Some people, however, seem unprepared to accept the inherent inconvenience that driving entails, and so selfishly impose additional inconvenience on others as the price of their transport choice. People like the driver of this Audi, CJV01T. Clearly driving along the bike lane in order to park in front of the kebab shop is perfectly acceptable, despite the problems it causes for passing cyclists. I might suggest to the driver that in future he rides a bike – this way he can experience all of the convenience of door-to-door transportation, but without having to negatively impact others.
(And yes, I was tempted to pour a small amount of water onto the drivers seat – not enough to do any damage, but enough to give the owner a rather inconvenient wet bottom. I did, of course, resist the temptation. On this occasion…)
Tags: bicycle, bike, cargo, kids, radish, trombone, xtracycle
As I detailed in another post, I recently fitted out the Radish with another child seat, to facilitate the carriage of both my kids. Whilst I’m very happy with the outcome from a kiddie transport perspective, it did raise another issue. The Yepp Maxi seat does not fit directly to the deck on the back of the bike, but to an adapter which it in turn bolted to the deck. This adapter (in essence it’s the top bit of a regular bike carrier that accepts the Yepp seat) then sits proud of the deck by about three centimetres, but only extends a short way along it.
This means the long expanse of deck I strap my trombone to is no longer available. The problem was a pressing one, as I needed to be able to get to rehearsal with the thing as Mrs Chillikebab needed the car. I had previously considered making some sort of box or short platform to bolt behind the adapter, to raise up the rest of the deck to the same level. However, as I thought about it more I happened to glance at the old wooden deck I had removed from the bike (in order to install the seat I had to switch it for a different design which has mounting holes and is a bit narrower). Suddenly the solution presented itself – simply bolt the old deck over the top of the adapter with some long bolts and wingnuts.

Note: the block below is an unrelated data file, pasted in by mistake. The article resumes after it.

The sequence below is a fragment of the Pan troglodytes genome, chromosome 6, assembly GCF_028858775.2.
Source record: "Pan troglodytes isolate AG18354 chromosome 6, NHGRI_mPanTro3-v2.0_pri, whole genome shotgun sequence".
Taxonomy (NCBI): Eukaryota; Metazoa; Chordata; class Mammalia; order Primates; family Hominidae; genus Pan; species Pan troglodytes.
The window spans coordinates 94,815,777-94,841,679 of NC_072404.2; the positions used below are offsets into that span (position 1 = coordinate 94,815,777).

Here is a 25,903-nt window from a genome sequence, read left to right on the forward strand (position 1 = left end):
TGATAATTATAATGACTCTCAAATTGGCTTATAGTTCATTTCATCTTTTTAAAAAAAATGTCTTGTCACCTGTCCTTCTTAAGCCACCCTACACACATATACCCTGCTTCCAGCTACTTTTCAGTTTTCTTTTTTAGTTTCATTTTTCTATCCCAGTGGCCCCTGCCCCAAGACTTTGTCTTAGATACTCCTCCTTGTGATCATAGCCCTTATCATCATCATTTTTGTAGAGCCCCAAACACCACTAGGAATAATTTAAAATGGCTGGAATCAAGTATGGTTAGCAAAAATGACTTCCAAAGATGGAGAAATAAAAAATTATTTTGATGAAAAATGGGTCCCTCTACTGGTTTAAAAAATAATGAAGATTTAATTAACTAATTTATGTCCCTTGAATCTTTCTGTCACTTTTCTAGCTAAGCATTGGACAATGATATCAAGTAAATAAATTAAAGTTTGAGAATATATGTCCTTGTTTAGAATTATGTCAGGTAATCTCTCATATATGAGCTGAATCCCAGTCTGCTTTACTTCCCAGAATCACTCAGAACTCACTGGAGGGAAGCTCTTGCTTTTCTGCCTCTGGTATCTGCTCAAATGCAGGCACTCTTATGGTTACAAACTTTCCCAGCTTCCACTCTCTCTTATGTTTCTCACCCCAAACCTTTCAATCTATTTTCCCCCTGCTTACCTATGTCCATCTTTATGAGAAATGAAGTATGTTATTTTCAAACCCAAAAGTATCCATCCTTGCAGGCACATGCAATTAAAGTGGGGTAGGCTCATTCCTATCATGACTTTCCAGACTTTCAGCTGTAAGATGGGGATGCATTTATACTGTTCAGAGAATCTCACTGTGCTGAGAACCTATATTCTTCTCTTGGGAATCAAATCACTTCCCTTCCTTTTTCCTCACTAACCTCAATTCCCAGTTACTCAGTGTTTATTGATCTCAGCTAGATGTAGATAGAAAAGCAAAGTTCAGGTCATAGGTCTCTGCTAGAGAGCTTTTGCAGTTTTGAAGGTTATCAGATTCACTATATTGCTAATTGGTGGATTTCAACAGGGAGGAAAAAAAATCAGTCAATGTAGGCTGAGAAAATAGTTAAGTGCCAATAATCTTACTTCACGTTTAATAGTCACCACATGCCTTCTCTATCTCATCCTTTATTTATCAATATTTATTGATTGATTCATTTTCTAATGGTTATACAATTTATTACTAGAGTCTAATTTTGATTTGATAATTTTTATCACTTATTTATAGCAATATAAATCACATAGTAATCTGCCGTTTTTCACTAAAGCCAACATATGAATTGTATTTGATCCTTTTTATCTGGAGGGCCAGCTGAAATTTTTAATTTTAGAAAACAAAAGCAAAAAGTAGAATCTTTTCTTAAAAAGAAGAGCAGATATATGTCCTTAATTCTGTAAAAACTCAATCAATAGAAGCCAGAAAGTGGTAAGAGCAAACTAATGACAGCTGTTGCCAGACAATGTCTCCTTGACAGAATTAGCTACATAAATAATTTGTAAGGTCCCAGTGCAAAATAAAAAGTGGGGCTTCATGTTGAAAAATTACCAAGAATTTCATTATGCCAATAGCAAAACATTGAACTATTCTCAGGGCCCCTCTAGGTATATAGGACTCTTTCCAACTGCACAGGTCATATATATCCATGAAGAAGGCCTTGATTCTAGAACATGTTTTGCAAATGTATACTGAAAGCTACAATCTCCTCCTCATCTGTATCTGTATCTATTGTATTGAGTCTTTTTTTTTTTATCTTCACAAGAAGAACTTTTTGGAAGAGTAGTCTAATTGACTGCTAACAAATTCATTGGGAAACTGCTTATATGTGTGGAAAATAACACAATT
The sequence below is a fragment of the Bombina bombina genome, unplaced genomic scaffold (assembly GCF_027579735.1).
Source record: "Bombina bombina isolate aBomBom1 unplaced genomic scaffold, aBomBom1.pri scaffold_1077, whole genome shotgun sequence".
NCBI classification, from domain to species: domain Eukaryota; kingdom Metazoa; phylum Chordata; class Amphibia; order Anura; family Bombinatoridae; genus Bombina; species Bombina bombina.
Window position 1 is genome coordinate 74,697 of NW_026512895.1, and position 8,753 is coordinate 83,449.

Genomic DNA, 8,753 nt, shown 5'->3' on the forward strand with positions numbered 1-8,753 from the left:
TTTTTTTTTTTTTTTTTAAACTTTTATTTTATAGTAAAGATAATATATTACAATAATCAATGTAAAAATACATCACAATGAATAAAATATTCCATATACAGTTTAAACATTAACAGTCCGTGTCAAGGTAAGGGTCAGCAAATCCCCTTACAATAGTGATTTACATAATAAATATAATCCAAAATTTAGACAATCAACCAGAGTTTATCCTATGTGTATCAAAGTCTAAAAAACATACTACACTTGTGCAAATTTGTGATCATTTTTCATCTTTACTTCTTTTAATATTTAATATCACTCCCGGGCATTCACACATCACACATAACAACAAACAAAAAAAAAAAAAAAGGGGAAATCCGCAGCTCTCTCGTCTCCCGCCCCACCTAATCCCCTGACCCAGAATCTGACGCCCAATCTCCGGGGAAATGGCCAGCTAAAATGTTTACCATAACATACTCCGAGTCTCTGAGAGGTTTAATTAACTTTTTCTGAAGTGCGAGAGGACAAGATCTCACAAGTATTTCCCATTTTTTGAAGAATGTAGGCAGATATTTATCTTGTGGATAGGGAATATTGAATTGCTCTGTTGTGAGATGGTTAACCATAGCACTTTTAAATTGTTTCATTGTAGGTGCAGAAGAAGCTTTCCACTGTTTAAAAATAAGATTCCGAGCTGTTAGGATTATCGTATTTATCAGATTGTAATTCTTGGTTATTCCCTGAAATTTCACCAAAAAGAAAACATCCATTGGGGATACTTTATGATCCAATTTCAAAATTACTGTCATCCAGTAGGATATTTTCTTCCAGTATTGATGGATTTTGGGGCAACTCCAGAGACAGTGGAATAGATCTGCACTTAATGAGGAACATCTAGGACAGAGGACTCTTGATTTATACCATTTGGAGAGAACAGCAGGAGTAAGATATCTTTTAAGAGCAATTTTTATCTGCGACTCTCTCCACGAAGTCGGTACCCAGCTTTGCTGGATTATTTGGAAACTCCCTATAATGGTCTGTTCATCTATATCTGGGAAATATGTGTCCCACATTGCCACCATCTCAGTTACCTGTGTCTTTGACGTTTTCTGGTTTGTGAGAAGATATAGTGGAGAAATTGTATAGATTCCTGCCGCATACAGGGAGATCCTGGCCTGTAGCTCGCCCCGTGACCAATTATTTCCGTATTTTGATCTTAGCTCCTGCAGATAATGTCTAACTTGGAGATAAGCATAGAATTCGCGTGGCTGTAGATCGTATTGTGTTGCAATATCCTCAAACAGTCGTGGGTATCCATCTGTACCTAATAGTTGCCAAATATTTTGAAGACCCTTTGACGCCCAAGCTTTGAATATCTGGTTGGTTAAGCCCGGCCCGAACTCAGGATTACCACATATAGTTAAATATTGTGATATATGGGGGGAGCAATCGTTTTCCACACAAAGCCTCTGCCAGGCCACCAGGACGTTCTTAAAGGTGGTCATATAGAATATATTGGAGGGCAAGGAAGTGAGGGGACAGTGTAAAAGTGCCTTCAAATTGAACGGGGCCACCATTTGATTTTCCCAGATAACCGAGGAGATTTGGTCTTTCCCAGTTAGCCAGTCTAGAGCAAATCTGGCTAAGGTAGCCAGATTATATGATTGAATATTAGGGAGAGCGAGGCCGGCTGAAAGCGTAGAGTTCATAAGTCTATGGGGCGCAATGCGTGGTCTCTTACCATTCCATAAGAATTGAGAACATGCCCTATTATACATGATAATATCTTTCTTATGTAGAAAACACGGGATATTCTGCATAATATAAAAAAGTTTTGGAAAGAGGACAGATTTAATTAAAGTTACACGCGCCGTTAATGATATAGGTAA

A quick trip to Bunnings and I had the requisite parts. I drilled the holes into the wooden deck in the right places, and it was all very easy; secure the bolt to the deck at the bottom with a nut, and then simply drop it into place, securing underneath with the wing nuts. This took me all of ten minutes to do, but looking at it I was concerned that any lateral pressure on the rack would transfer to the point where the bolt was secured to the plywood deck, possibly cracking it. So I added a couple of wooden blocks underneath, glued to the underside of the deck, to give a longer ‘sleeve’ for the bolt to sit in.
And that was it. Mrs Chillikebab was impressed; it was probably the first time I’d ever said a job would take ‘an hour or so’, and I’d actually finished it in under an hour. Usually ‘an hour or so’ means ‘all day’ (with ‘a couple of minutes’ meaning ‘a good hour’, and ‘it will take a whole day’ meaning ‘at least two weekends’).
There’s a few little refinements I need to make; I need a few more washers to get the level exactly right, and I’ve had to improvise some spacers underneath at the back as the wingnuts don’t fit right under the deck as they catch on the tubes at the side. I need to find a more elegant solution to this, as it’s a bit of a fiddle getting the wingnuts on and off. Still, it works, and I was able to strap my trombone to it and get safely to rehearsal. I can also put it on and take it off the bike in a matter of seconds, which is important – when little children want to be taken to the park, they don’t want to wait whilst I track down the right sized spanned to unbolt some bike accessory in order to fit their bike seat.
I guess the only downside of this is that the trombone is both higher and further back than previously, and this does detrimentally affect the bike handling. Its a particular problem at low speeds – you have to work quite hard to balance the bike, which actually creates some strain on my back. In any proper city with decent cycling infrastructure it wouldn’t be a problem, but to get to rehearsal I have to navigate the joy that is Gladesville Bridge – navigating around all the obstacles and ramps was a little tricky. Still, it’s manageable, and I’m quite happy that I solved the trombone conundrum so quickly and elegantly.